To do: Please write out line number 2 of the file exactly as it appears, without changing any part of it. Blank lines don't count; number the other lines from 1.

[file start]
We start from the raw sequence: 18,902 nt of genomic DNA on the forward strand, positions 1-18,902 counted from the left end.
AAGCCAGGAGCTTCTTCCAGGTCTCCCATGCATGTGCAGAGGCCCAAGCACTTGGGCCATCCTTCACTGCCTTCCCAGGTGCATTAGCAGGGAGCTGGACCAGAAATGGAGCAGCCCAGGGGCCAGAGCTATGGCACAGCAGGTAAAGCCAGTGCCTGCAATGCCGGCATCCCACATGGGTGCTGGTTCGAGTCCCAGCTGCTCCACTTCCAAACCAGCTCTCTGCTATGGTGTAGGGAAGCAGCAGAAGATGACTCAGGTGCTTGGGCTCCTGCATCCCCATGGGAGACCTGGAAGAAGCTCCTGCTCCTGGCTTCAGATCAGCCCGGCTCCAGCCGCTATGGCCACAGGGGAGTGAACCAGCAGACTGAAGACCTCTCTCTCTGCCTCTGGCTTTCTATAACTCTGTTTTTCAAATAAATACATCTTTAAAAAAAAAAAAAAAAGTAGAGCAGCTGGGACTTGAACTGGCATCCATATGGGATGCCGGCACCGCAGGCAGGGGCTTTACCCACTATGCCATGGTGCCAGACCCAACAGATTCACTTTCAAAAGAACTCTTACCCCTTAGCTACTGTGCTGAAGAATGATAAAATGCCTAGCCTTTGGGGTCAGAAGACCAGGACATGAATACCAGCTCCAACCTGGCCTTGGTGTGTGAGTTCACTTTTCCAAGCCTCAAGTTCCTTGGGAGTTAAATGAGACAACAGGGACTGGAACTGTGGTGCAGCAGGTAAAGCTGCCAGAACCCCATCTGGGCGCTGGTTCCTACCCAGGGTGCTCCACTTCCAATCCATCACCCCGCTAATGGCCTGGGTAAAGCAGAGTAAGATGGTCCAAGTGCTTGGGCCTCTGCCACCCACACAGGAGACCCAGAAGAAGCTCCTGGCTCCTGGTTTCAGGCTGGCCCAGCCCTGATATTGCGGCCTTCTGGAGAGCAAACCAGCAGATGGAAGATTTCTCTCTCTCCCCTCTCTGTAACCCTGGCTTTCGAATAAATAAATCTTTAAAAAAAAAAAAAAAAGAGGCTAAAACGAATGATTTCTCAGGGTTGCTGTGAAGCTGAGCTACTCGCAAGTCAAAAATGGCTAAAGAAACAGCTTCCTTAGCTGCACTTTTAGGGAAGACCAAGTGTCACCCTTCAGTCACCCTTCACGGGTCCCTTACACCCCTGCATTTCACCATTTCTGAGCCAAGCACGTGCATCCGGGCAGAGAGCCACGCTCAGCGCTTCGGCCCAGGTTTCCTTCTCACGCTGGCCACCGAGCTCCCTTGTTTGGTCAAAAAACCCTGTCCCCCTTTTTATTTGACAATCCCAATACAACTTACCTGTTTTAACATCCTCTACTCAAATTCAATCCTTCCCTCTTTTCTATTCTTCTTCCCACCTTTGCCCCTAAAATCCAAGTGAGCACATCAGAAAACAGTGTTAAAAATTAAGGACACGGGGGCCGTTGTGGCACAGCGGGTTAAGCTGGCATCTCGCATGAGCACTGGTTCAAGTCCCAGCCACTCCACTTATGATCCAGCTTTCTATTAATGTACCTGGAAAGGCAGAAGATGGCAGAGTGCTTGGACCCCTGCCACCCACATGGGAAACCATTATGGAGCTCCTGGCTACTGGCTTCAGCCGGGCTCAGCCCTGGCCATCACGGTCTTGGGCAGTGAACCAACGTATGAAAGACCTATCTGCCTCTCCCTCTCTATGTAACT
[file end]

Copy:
AAGCCAGGAGCTTCTTCCAGGTCTCCCATGCATGTGCAGAGGCCCAAGCACTTGGGCCATCCTTCACTGCCTTCCCAGGTGCATTAGCAGGGAGCTGGACCAGAAATGGAGCAGCCCAGGGGCCAGAGCTATGGCACAGCAGGTAAAGCCAGTGCCTGCAATGCCGGCATCCCACATGGGTGCTGGTTCGAGTCCCAGCTGCTCCACTTCCAAACCAGCTCTCTGCTATGGTGTAGGGAAGCAGCAGAAGATGACTCAGGTGCTTGGGCTCCTGCATCCCCATGGGAGACCTGGAAGAAGCTCCTGCTCCTGGCTTCAGATCAGCCCGGCTCCAGCCGCTATGGCCACAGGGGAGTGAACCAGCAGACTGAAGACCTCTCTCTCTGCCTCTGGCTTTCTATAACTCTGTTTTTCAAATAAATACATCTTTAAAAAAAAAAAAAAAAGTAGAGCAGCTGGGACTTGAACTGGCATCCATATGGGATGCCGGCACCGCAGGCAGGGGCTTTACCCACTATGCCATGGTGCCAGACCCAACAGATTCACTTTCAAAAGAACTCTTACCCCTTAGCTACTGTGCTGAAGAATGATAAAATGCCTAGCCTTTGGGGTCAGAAGACCAGGACATGAATACCAGCTCCAACCTGGCCTTGGTGTGTGAGTTCACTTTTCCAAGCCTCAAGTTCCTTGGGAGTTAAATGAGACAACAGGGACTGGAACTGTGGTGCAGCAGGTAAAGCTGCCAGAACCCCATCTGGGCGCTGGTTCCTACCCAGGGTGCTCCACTTCCAATCCATCACCCCGCTAATGGCCTGGGTAAAGCAGAGTAAGATGGTCCAAGTGCTTGGGCCTCTGCCACCCACACAGGAGACCCAGAAGAAGCTCCTGGCTCCTGGTTTCAGGCTGGCCCAGCCCTGATATTGCGGCCTTCTGGAGAGCAAACCAGCAGATGGAAGATTTCTCTCTCTCCCCTCTCTGTAACCCTGGCTTTCGAATAAATAAATCTTTAAAAAAAAAAAAAAAAGAGGCTAAAACGAATGATTTCTCAGGGTTGCTGTGAAGCTGAGCTACTCGCAAGTCAAAAATGGCTAAAGAAACAGCTTCCTTAGCTGCACTTTTAGGGAAGACCAAGTGTCACCCTTCAGTCACCCTTCACGGGTCCCTTACACCCCTGCATTTCACCATTTCTGAGCCAAGCACGTGCATCCGGGCAGAGAGCCACGCTCAGCGCTTCGGCCCAGGTTTCCTTCTCACGCTGGCCACCGAGCTCCCTTGTTTGGTCAAAAAACCCTGTCCCCCTTTTTATTTGACAATCCCAATACAACTTACCTGTTTTAACATCCTCTACTCAAATTCAATCCTTCCCTCTTTTCTATTCTTCTTCCCACCTTTGCCCCTAAAATCCAAGTGAGCACATCAGAAAACAGTGTTAAAAATTAAGGACACGGGGGCCGTTGTGGCACAGCGGGTTAAGCTGGCATCTCGCATGAGCACTGGTTCAAGTCCCAGCCACTCCACTTATGATCCAGCTTTCTATTAATGTACCTGGAAAGGCAGAAGATGGCAGAGTGCTTGGACCCCTGCCACCCACATGGGAAACCATTATGGAGCTCCTGGCTACTGGCTTCAGCCGGGCTCAGCCCTGGCCATCACGGTCTTGGGCAGTGAACCAACGTATGAAAGACCTATCTGCCTCTCCCTCTCTATGTAACT